Starting those specs of Dust

Crowded Seedlings

In starting seeds for the new year, for the tinny ones such as foxgloves and oriental poppies which are like specks of dust the challenge is getting a single seed or two seeds per potting tray cell. This is for someone with younger eyes and much more patience than me.

What typically occurs is mass of seedlings in each of the cells that will require thinning. This can be accomplished by cutting the extras off at the soil and leaving a single strong seedling in each cell but there is another option that I prefer.

When I find that there are too many seedlings in the cells of the flat of six packs, I seeded such as these oriental poppies.




I will transplant these instead of just cutting out the extras. For these numbers seen in each cell I find that I will get enough transplants to fill a new flat of 72 from just one six cell potting tray.

The process is simple and straightforward.

First get your new flat ready by placing the potting cells in to the flat.

Next add your seedling mix to the tray. You can use potting mix but you need to sift it to remove the sticks and larger materials and this also helps to loosen it up. The mix should be slightly moist such that if you poke a hole into it the sides of the hole to not collapse



With the cells filled you want to lightly compact the mix to ensure that the cells are properly filled. Do not overdo this.

I find that lightly lifting and dropping the tray on the surface is enough to settle the mix in the cells




The next step is to create holes in each of the cells to be able to allow the roots to extend down the depth of the cell. I find that a sharpie marker works well and I am going to use it later to label the tray so I have it on hand.




Now you will take one of the overcrowded cells from the flat to transplant.

Remove one set of seedlings in a cell by pushing up on the bottom of the cell to pop the cell from the tray.

The roots will hold it together.



Do not pull on the seedlings since they are not strong enough to avoid pulling the plant from the roots especially the fine feeder roots.


Next to separate the seedlings from each other there are two ways. One is to rinse the soil from the roots but my preferred method is to lightly smash the root ball to loosen it up.


Then I will Lightly tease the seedlings apart from each other.

I find that if I grab one half of the leaves and the other half and pull them as a group the root ball separates easily and further loosens up the mix around the roots of the individual plants.

You will see different amounts of roots and soil on the seedlings. The more soil and roots that are attached the better the seedling will adapt to transplanting. All three of these examples will work.




Take each of the individual seedlings and place them in the holes you have created in the potting mix trying your best to allow the root system to drop to the bottom of the hole.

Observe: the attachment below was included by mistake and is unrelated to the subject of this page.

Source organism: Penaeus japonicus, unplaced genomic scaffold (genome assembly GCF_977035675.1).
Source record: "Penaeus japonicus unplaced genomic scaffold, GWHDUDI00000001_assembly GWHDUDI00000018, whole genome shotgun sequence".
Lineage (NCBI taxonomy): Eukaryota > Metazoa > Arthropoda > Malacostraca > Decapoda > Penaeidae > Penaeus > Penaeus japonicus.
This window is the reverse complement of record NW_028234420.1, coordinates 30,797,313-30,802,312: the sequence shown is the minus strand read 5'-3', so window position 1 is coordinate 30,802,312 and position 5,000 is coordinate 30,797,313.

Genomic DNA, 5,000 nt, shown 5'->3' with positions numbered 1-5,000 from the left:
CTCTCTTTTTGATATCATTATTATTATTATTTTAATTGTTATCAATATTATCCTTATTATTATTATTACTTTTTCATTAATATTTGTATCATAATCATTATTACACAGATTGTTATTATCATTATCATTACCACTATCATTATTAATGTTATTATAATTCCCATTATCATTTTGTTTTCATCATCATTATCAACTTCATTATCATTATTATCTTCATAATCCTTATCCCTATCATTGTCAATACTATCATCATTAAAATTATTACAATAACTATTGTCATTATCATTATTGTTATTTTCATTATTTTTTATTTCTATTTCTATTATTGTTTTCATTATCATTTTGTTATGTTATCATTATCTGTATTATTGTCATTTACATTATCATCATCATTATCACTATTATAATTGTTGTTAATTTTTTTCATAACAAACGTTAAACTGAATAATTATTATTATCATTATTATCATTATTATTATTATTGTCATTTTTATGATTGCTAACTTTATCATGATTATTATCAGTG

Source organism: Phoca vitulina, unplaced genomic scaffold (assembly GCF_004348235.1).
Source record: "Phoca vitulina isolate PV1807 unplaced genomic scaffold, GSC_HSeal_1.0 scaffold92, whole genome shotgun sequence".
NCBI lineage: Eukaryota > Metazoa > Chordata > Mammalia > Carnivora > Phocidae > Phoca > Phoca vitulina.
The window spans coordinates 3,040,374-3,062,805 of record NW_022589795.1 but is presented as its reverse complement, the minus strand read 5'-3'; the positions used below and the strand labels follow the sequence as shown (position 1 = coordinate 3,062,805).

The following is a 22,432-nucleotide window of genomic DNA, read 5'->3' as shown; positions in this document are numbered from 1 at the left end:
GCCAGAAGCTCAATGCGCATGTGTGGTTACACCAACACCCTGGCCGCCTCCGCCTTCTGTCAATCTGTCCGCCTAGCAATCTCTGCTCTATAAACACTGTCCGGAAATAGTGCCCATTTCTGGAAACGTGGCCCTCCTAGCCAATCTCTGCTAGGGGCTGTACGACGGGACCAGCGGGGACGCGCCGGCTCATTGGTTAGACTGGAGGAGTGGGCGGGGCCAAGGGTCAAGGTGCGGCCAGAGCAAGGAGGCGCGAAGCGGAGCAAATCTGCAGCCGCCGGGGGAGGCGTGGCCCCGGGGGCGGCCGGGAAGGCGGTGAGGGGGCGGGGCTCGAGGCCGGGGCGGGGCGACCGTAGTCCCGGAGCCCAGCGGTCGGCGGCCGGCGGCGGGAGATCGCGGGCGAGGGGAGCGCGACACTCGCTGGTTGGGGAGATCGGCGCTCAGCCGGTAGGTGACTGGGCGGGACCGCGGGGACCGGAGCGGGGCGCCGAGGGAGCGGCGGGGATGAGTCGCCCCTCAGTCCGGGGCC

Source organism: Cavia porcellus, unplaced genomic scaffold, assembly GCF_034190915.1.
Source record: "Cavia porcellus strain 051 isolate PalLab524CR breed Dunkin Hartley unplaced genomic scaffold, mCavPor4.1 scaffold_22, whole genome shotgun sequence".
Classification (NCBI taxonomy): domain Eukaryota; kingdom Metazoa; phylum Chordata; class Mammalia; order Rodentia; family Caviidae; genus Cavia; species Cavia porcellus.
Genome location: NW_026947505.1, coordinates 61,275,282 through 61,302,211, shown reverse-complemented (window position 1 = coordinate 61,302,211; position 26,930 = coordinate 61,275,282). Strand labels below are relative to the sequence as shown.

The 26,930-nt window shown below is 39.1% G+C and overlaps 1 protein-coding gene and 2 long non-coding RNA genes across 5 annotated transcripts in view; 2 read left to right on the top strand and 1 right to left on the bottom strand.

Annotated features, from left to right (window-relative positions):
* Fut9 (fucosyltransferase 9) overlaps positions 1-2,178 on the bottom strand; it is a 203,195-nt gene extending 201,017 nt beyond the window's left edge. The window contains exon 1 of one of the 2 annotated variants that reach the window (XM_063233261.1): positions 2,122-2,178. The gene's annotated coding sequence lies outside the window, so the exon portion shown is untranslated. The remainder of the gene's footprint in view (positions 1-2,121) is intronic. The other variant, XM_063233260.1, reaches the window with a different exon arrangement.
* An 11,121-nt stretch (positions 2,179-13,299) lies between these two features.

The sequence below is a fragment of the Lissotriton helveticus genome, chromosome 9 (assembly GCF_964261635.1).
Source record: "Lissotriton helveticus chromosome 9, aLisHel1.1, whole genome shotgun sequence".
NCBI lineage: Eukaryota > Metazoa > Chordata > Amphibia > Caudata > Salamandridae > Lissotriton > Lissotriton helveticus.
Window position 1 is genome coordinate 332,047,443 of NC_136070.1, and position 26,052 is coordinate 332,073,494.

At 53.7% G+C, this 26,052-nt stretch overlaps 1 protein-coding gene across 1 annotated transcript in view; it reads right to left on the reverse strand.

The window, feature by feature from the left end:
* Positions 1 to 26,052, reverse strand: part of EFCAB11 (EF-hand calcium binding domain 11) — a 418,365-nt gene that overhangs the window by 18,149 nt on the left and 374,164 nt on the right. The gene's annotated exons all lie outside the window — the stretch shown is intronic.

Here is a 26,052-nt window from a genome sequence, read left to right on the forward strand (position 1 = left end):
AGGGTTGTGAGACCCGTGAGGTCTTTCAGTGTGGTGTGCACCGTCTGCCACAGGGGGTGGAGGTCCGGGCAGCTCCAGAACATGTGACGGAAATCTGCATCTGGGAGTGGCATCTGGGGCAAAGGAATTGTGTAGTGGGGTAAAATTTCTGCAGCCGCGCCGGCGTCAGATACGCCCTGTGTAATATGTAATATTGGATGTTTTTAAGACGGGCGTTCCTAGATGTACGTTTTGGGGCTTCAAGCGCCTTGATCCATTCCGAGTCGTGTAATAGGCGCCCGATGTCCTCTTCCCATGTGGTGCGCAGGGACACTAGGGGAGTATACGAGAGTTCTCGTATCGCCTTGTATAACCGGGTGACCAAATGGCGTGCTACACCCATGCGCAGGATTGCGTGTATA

Next with the seedling in place push the mix gently around the roots.



If needed you can add some extra mix to help fill in.

Take care not to burry the leaves. If this happens you can use a toothpick to help lift the plant up to have the leaves above the mix and push the mix to fill in under the plant if needed.

With the flat filled with the transplanted seedlings (In this case I planted a whole flat from the single six cell pack) your next step is to water them.



This is accomplished by filling the tray with water and not by watering each cell from the top. This helps prevent covering the seedling with the mix and compacting the mix down into the cell.



The mix will absorb the water from the tray and remoisten the mix all the way to the surface.

The next step helps these seedlings survive until their roots reestablish and it will especially help those transplants that did not have the best root system.

Cover the tray with a humidity dome. Instead of these plastic covers I just use clear plastic wrap cut to length to cover the tray. The Standard size is exactly right for covering the tray side to side. I just lay it over the top and do not tuck it in.




The tray is then placed under the lighting you were using to grow the seedlings. It will take about a week for these to start to create their new feeder roots and settle in.

After a week you can remove the plastic wrap.

You will now let the seedlings continue to grow out until ready to transplant out into the garden.

You need to make sure that the light provided is stonge enough to avoid the plants stretching and getting leggy. LED lights a couple of inchs above the plants tops will help prevent this..

Once planted ou tin thr garden you can enjoy the results from your work. You will get some flowers the firs tyear but the years after the plants will produce more and more flowers.



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